We called in our advisory board member, Dr. Sarah Ballantyne, Ph.D., to help us answer this question! Sarah’s answer:
The issue with peas is complicated. They have some of the lowest levels of trypsin inhibitors, hemagglutinins and phytates of any legume, but the one study that looked at cooking and deactivation showed they needed two hours of cooking to completely deactivate (this study only looked at two hours, so we don't know if they can be deactivated more rapidly).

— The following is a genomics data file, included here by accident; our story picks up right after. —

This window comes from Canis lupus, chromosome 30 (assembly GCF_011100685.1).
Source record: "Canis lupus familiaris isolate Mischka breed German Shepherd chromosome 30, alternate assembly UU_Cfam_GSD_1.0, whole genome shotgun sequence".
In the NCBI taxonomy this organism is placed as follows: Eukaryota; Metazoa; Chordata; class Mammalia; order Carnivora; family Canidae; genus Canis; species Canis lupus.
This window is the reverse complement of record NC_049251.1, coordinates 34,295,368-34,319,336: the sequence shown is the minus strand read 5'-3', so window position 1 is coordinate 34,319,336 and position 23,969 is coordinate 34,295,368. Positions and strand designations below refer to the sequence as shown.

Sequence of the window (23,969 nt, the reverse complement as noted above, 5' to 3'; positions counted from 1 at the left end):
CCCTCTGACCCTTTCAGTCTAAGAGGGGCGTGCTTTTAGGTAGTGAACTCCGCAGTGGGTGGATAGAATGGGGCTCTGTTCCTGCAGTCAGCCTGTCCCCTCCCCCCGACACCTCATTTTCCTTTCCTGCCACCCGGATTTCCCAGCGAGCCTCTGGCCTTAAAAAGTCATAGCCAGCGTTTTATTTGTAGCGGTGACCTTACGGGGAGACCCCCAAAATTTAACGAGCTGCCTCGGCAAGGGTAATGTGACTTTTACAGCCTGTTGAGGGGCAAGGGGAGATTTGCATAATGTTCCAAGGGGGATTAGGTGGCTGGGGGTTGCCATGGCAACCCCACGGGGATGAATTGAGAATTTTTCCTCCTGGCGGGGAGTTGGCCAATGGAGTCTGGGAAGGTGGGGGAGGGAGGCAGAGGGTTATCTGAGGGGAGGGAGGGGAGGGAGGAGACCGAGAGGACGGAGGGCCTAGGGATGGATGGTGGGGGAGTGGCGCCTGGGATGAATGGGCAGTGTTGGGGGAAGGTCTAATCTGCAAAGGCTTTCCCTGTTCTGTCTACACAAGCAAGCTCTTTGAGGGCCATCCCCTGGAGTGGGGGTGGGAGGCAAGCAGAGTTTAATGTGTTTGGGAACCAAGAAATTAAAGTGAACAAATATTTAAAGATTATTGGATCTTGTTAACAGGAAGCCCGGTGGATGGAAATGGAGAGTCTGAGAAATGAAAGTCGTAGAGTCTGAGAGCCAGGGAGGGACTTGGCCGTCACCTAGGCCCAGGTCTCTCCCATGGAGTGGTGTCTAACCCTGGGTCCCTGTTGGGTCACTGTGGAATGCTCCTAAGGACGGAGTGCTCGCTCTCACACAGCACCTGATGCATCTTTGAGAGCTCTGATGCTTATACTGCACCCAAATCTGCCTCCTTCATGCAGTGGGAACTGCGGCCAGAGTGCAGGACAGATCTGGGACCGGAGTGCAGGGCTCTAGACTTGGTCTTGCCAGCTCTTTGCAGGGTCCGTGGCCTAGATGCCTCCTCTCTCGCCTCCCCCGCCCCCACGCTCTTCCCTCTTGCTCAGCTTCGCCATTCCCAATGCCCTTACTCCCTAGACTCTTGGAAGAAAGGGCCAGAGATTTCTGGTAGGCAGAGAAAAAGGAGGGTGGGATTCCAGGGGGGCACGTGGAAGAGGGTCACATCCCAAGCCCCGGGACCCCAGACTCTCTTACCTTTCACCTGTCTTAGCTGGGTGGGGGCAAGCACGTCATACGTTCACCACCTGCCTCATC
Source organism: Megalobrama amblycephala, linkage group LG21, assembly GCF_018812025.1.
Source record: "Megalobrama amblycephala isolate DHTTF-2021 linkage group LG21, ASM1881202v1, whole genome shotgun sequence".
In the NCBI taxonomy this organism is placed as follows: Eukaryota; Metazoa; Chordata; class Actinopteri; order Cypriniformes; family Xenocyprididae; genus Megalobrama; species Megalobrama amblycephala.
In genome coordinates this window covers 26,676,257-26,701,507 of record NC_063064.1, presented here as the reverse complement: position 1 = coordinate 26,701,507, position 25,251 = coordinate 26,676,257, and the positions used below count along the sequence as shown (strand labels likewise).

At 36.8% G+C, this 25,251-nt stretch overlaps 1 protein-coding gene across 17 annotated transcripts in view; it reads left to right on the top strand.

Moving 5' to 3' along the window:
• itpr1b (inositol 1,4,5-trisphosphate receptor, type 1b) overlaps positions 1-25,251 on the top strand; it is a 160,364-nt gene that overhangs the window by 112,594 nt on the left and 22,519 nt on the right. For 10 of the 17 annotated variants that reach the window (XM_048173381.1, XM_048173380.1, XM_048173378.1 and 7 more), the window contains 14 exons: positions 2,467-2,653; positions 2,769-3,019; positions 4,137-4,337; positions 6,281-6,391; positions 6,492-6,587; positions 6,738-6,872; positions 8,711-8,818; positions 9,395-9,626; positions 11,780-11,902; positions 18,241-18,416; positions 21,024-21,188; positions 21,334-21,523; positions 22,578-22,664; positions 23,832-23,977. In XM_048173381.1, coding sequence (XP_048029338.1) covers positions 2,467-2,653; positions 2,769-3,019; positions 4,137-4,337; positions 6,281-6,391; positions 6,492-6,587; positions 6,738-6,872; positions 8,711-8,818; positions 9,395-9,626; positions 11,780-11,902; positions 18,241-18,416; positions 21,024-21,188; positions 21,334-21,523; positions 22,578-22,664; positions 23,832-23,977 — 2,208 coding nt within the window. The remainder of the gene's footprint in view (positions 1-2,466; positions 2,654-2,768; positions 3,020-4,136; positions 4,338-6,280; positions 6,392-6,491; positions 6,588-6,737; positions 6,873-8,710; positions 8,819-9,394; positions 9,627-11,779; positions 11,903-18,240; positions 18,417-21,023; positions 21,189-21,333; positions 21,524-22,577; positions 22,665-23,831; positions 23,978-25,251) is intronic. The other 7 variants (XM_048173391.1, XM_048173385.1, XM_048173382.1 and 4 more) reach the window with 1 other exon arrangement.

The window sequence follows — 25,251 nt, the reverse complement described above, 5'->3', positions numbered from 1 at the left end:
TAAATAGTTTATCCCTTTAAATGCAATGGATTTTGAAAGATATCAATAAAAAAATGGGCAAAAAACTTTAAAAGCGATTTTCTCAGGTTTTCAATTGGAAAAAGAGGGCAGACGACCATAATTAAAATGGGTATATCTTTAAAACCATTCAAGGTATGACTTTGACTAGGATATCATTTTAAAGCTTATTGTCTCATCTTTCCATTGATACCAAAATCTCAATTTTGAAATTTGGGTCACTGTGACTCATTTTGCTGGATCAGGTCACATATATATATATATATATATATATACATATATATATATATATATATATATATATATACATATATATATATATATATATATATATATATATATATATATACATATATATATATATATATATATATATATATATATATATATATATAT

Generally, the low levels of antinutrients in peas aren't considered a big deal for healthy adults, which is why peas typically get a pass on Paleo. But phytohemagglutin, which is present in small amounts in peas, is known to change gut morphology in rats. (It’s used as a model of something called precocious gut maturation, an adaptation to solid foods before natural weaning, that protects mammal infants if they lose their mother, but it’s a different maturation process than normal.) That may simply imply that it's better for older babies, say at least seven months.